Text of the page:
"Soon after we started offering food to go people began to ring in orders 30 minutes ahead. We've since decided to offer a formal ordering service, catering for a lot of businesses. It's a side which we didn't think about to start with."
John says the c-store is a little more parochial than the forecourt business and adds: "We probably know our c-store customers a little better. Staff will know that Mrs Jones, for example, will want a product well baked or two particular loaves kept to one side for a particular time. It's a real advantage we have over the multiples."
A number of products including savoury snacks and soft drinks are often purchased at the same time as food-to-go counter items, but John is careful not to go over the top when it comes to cross-merchandising.
"When we refurbished each store we changed from diagonal to linear aisles and changed a number of aisles in line with Londis planograms. We thought about where we would place items with the new bakery and food-to-go fixtures in mind. People will pick up other items to go with their selection, but it's important not to go overboard. I want everything to blend in."
John's staff are also big fans of the new concept. And it does no harm to sales for customers to see staff buying the goods. "My staff love the new offering," he says. "A lot used to bring in their own lunches, but now they'll often buy something from Cuisine to Go. Customers like it because it shows the staff have faith in what they are selling."
Customer faith in the products also comes from John's dedication to hygiene. All staff are put through food hygiene qualifications and taught that the quality and presentation of the products are paramount. "It's important that customers see we take it seriously. They will make a judgement as soon as they enter the store."
Looking ahead, the group's third store is due to be converted to the Cuisine to Go concept in the next couple of months. John's confident all of the stores have the potential to develop and that food to go will have a major role to play in that.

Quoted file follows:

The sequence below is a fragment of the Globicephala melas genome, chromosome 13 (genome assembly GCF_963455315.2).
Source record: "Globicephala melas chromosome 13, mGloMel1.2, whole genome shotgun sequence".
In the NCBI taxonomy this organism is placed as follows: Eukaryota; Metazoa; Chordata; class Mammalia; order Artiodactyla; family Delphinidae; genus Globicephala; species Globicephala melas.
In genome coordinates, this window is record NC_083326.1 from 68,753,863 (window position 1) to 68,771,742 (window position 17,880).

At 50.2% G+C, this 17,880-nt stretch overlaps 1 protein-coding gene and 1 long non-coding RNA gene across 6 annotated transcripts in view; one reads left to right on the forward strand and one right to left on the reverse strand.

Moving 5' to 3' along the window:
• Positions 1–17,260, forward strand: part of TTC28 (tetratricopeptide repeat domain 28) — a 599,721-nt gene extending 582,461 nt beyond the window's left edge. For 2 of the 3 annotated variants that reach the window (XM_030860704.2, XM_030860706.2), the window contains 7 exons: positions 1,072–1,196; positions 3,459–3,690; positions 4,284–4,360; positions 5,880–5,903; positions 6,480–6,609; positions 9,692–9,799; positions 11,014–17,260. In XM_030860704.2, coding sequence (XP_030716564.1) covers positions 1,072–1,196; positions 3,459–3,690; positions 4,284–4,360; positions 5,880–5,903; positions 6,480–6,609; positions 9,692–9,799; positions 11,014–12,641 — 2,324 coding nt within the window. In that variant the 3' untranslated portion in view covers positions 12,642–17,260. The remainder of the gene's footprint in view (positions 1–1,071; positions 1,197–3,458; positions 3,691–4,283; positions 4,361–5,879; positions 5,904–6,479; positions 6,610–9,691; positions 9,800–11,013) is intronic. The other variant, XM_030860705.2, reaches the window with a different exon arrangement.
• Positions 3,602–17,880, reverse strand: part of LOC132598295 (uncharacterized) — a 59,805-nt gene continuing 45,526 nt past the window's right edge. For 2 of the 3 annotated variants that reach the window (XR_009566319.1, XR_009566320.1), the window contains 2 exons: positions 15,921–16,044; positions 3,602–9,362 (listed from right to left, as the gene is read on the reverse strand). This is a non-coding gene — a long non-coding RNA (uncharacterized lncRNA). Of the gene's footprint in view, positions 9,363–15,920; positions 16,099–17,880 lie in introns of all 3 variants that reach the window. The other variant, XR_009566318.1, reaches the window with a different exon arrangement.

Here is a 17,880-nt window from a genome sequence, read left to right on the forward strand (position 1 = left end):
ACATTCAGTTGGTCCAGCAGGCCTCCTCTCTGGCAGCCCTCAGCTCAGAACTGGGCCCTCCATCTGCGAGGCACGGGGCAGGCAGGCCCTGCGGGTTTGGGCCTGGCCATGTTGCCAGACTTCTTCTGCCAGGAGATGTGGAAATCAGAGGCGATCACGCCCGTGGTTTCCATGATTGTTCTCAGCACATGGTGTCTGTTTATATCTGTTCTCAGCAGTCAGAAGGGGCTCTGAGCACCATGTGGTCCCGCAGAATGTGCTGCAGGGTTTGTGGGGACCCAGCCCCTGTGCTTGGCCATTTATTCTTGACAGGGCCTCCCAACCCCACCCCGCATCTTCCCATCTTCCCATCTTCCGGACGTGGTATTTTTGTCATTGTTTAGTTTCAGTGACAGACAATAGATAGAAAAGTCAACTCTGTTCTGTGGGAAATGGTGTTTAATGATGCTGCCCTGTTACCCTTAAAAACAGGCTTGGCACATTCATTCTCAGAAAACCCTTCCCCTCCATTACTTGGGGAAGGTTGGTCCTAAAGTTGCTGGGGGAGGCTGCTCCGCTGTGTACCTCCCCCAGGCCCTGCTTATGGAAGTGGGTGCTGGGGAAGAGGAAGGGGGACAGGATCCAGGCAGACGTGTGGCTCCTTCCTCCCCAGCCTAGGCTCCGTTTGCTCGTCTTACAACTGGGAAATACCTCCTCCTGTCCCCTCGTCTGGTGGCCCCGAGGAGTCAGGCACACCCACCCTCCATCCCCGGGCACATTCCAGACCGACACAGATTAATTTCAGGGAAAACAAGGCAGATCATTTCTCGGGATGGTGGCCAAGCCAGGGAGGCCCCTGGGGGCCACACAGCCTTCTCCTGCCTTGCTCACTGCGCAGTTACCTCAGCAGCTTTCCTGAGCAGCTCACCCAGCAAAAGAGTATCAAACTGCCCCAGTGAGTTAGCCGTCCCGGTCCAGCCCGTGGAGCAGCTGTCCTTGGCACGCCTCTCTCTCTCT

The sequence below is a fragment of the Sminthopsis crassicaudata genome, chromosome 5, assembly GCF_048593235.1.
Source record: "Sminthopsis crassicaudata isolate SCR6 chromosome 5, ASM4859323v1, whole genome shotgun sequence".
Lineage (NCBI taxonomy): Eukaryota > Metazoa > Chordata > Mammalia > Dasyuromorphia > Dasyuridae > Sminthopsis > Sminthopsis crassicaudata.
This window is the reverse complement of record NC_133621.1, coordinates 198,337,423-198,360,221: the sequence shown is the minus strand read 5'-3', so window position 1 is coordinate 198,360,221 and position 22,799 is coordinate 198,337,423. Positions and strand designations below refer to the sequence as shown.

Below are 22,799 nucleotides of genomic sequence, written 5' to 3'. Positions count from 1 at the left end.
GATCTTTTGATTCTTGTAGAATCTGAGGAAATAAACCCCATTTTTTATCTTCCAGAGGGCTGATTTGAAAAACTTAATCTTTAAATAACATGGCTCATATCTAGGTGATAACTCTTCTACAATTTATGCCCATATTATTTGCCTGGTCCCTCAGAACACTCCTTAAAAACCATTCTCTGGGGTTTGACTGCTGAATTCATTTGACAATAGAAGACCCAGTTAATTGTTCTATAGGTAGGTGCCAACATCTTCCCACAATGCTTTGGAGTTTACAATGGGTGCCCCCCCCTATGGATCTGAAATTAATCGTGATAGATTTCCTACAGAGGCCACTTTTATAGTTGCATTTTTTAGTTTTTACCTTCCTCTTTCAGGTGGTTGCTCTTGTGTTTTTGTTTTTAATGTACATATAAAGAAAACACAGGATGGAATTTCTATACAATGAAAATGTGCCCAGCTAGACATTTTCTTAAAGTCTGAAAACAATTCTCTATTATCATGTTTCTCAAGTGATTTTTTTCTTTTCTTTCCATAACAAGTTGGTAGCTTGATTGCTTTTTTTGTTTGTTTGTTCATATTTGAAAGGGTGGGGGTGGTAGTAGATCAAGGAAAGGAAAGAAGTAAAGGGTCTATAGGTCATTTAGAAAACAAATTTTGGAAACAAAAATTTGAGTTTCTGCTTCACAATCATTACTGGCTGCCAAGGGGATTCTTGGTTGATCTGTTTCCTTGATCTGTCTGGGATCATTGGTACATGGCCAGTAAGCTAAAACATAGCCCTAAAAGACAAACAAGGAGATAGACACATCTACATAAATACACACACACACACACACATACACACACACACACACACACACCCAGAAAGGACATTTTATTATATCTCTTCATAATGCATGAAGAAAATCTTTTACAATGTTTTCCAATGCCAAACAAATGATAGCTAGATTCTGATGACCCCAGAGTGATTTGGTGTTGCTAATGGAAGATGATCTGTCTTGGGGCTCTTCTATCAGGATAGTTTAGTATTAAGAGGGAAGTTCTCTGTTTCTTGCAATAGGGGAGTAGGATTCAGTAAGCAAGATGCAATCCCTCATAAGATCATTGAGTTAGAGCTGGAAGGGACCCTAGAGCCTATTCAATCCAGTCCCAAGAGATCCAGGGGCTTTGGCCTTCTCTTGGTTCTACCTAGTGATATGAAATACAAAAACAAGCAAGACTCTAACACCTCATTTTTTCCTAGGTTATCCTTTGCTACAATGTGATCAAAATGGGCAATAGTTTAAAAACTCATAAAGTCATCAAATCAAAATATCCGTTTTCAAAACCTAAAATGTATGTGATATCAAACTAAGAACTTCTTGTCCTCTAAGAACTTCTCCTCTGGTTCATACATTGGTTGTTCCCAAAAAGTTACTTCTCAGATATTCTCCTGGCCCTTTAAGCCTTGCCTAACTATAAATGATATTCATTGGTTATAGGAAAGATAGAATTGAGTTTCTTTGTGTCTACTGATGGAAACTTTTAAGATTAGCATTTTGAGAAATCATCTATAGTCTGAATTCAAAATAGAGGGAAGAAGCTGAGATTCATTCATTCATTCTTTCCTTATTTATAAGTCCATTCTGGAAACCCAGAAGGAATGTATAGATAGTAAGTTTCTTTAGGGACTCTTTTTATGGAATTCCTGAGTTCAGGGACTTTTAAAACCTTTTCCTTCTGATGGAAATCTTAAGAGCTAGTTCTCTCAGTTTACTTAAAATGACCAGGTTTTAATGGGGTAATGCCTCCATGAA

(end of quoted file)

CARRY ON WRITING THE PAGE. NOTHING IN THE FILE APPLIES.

"We have a real opportunity to access a plethora of products. We may go on to offer soup or stews in the winter. Catering for the evening trade is another way to take things forward - it's easy to make adjustments depending on the season or time of day. While it might not be realistic for customers to be able to buy hot food at 10pm, with the summer evenings it's likely customers would expect to find something earlier in the evening."
John is very positive about the future of the category: "If trends continue, more people are going to pick up something to eat when they're out, rather than cooking at home. If retailers make sure their peak periods are catered for and that they are innovative at non-peak times by perhaps offering special deals, they can do very well."
Business: Gwalia Group
AVERAGE Store Size: 2,300sq ft
Food to go trading hours: 7am to 3-4pm
Best customers: local builders and travelling sales reps
Top Products: sausage/bacon baps, sausage rolls and iced doughnuts
Busiest days: Thursdays and Fridays
What's in the pipeline: soup or stews in the winter; catering for the early evening trade in the summer months